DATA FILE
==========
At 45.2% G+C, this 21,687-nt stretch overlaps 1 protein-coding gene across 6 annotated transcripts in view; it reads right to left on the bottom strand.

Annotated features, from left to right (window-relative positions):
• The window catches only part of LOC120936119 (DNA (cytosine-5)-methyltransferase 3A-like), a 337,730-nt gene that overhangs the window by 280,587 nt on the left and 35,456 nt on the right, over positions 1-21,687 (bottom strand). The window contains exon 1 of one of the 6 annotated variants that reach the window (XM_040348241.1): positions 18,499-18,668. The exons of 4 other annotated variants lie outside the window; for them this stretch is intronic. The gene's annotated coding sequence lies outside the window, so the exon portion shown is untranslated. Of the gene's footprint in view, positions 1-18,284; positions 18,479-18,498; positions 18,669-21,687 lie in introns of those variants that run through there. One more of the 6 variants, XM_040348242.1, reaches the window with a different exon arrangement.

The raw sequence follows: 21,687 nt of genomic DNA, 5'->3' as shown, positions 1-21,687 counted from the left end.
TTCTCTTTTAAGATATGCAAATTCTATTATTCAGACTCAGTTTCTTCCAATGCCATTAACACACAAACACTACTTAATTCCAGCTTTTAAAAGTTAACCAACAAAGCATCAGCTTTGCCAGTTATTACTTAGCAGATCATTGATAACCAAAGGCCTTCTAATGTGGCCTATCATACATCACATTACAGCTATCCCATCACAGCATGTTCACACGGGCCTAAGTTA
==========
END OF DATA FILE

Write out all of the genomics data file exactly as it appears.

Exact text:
At 45.2% G+C, this 21,687-nt stretch overlaps 1 protein-coding gene across 6 annotated transcripts in view; it reads right to left on the bottom strand.

Annotated features, from left to right (window-relative positions):
• The window catches only part of LOC120936119 (DNA (cytosine-5)-methyltransferase 3A-like), a 337,730-nt gene that overhangs the window by 280,587 nt on the left and 35,456 nt on the right, over positions 1-21,687 (bottom strand). The window contains exon 1 of one of the 6 annotated variants that reach the window (XM_040348241.1): positions 18,499-18,668. The exons of 4 other annotated variants lie outside the window; for them this stretch is intronic. The gene's annotated coding sequence lies outside the window, so the exon portion shown is untranslated. Of the gene's footprint in view, positions 1-18,284; positions 18,479-18,498; positions 18,669-21,687 lie in introns of those variants that run through there. One more of the 6 variants, XM_040348242.1, reaches the window with a different exon arrangement.

The raw sequence follows: 21,687 nt of genomic DNA, 5'->3' as shown, positions 1-21,687 counted from the left end.
TTCTCTTTTAAGATATGCAAATTCTATTATTCAGACTCAGTTTCTTCCAATGCCATTAACACACAAACACTACTTAATTCCAGCTTTTAAAAGTTAACCAACAAAGCATCAGCTTTGCCAGTTATTACTTAGCAGATCATTGATAACCAAAGGCCTTCTAATGTGGCCTATCATACATCACATTACAGCTATCCCATCACAGCATGTTCACACGGGCCTAAGTTA